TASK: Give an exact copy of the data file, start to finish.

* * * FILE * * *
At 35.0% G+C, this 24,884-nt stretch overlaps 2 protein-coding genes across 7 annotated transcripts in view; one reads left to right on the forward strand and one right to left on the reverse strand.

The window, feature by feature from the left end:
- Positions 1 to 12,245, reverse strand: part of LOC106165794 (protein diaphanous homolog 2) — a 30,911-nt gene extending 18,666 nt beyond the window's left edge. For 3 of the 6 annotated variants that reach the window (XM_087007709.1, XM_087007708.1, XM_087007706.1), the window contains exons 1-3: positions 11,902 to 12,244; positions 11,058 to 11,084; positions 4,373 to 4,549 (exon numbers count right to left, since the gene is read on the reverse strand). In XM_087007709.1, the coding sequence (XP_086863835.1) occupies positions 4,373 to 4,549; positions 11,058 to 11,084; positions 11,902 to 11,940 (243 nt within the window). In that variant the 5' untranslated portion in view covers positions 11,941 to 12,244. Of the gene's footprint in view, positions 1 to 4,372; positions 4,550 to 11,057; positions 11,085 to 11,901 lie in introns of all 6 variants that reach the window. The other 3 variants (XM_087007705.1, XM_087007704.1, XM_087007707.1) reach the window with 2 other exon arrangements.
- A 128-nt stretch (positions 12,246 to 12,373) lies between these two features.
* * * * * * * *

At 35.0% G+C, this 24,884-nt stretch overlaps 2 protein-coding genes across 7 annotated transcripts in view; one reads left to right on the forward strand and one right to left on the reverse strand.

The window, feature by feature from the left end:
- Positions 1 to 12,245, reverse strand: part of LOC106165794 (protein diaphanous homolog 2) — a 30,911-nt gene extending 18,666 nt beyond the window's left edge. For 3 of the 6 annotated variants that reach the window (XM_087007709.1, XM_087007708.1, XM_087007706.1), the window contains exons 1-3: positions 11,902 to 12,244; positions 11,058 to 11,084; positions 4,373 to 4,549 (exon numbers count right to left, since the gene is read on the reverse strand). In XM_087007709.1, the coding sequence (XP_086863835.1) occupies positions 4,373 to 4,549; positions 11,058 to 11,084; positions 11,902 to 11,940 (243 nt within the window). In that variant the 5' untranslated portion in view covers positions 11,941 to 12,244. Of the gene's footprint in view, positions 1 to 4,372; positions 4,550 to 11,057; positions 11,085 to 11,901 lie in introns of all 6 variants that reach the window. The other 3 variants (XM_087007705.1, XM_087007704.1, XM_087007707.1) reach the window with 2 other exon arrangements.
- A 128-nt stretch (positions 12,246 to 12,373) lies between these two features.